Following a season to forget with Newcastle United, Moussa Sissoko was not expected to be a stand-out performer for France at UEFA EURO 2016, with some even questioning his presence in the 23-man squad, not least because of the plentiful midfield options available to Les Bleus. As it turned out, however, the powerful Sissoko turned the criticism into glowing praise.
Enjoying a stellar tournament, the former Toulouse man reminded everyone why Didier Deschamps made him one of the cornerstones of the France side. Nicknamed “The Robot” by his team-mates on account of his durability and the calm and effective way he went about his work, Sissoko had a central role to play in France’s run to the final, where they lost in extra time to Portugal.
Yet despite his stunning return to the spotlight, he had to wait to the very end of the summer transfer window before finding a new club, with Tottenham Hotspur eventually coming in for him. Currently preparing to face Bulgaria and the Netherlands in the qualifiers for the 2018 FIFA World Cup Russia™, the 27-year-old Sissoko spoke to FIFA.com about his eventful summer.
FIFA.com: how are you feeling after everything that has happened to you in the last three months?
Moussa Sissoko: *It’s been a tough summer for me. Losing the EURO final was a big blow because we wanted to win the title on home soil. We had a great tournament and I think we would have been worthy winners, though we realise that dominating games doesn’t mean to say that you win them. On the bright side, it was a great adventure for all of us and we showed a lot of desire. The fans saw a united France team, which is what everyone, from the coach to the supporters, expected from us. We showed that we’re still a great nation. We also felt especially proud after all the things that had gone on in France before the EUROs, with the terrorist attacks. The country was under pressure and I think we soothed the hearts of the French people with our performances. *
*Talk us through the days after the final.
*I went on holiday and everyone knew that I wanted to leave Newcastle and go to a bigger club that was in the Champions League and at the top of the table. I signed for Tottenham, thank God. I’d been in discussions with them for quite a while and everything was eventually sorted out in the final hours. I would have liked it to have gone through earlier. I managed to have a bit of a break, but it left me mentally drained. And I would have liked to have started the season with the team because that makes it easier to settle in. Arriving at the end of the transfer window is not the same, though I got a really good welcome and everything went well.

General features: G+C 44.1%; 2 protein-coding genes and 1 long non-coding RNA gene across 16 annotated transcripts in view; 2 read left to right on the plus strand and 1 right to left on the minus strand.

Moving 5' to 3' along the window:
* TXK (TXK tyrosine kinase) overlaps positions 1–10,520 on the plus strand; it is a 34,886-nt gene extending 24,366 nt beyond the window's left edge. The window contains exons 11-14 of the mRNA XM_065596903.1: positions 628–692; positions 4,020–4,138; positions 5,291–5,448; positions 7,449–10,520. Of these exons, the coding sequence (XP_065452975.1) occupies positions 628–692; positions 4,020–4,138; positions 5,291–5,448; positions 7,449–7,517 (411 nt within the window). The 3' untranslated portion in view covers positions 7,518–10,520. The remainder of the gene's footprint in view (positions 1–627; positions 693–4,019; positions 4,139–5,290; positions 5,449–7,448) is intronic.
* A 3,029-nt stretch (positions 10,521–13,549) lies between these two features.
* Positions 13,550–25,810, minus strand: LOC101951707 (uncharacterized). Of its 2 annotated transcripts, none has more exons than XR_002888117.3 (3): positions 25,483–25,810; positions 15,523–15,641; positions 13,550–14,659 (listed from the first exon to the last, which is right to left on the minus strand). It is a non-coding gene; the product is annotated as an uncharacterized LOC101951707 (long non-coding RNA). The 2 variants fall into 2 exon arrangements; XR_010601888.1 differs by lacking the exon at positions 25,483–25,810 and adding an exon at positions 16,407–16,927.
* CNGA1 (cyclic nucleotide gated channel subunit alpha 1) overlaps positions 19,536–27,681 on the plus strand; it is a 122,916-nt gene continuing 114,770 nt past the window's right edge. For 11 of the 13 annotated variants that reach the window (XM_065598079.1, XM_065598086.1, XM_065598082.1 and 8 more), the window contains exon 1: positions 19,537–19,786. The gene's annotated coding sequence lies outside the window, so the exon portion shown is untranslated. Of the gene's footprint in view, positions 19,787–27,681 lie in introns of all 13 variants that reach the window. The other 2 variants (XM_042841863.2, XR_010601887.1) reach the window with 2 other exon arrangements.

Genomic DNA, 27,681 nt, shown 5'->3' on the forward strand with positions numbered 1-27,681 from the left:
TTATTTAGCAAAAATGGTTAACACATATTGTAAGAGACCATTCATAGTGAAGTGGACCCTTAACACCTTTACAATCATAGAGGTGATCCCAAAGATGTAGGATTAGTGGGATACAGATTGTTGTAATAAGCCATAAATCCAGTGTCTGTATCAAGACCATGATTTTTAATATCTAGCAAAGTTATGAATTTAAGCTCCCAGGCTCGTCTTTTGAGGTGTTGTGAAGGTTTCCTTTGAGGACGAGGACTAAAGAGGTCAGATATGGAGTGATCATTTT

*You say that France met expectations, but do you feel that you also exceeded them on a personal level?
*In the eyes of the people of France and the media, yes, maybe. I’ve been on the receiving end of some pretty harsh comments in the past, but I’ve accepted them. It doesn’t bother me. Everyone has the right to express their preferences for one player or another. That’s football and that’s life. The important thing for me is to have the confidence of my coach and my team-mates because we spend a lot of time together on and off the pitch. I had a tough season with Newcastle, one that ended in relegation, so I understand the criticism. I’d even go as far as to say that it motivated me and pushed me to give even more.
*We saw you getting forward more than usual. Why was that?
*Making runs and getting forward have always been a strong point of mine and always will be. There were a lot of things that motivated me at the EUROs, like the fact that I was playing in front of home crowds, that I’d had a frustrating season, that I had to find a new club, and the opportunity to win a big tournament at home. That helped me give my all.
*Are you proud of the faith that Didier Deschamps has always shown in you?
*I was lucky he called me up so soon after coming into the job, bringing me in for the 2014 World Cup qualifier against Spain. He’s picked me ever since. I’m happy about that and grateful, though I know he doesn’t do it to make me happy but because he thinks I have a lot to offer the team. Above all, he’s trying to create a very solid unit and he knows that I fit in well and that I’m a versatile player to have around. The confidence he has in me makes me want to do even better and to fight for the team.
*What’s your take on the 1-1 draw with Belarus in September?
*The whole team was up for it. We were focused and in the right frame of mind, but we weren’t all at the same level physically because we hadn’t all got back into training at the same time. We’d played well against Italy five days before. It was a solid performance and a good win (3-1), but in Belarus we came up against a well-drilled team and things didn’t go our way. We had a lot of chances and if we’d put two of them away, everyone would have said that we’d played well. We went away happy with the point, but there are two matches coming up now and the aim is to win them both.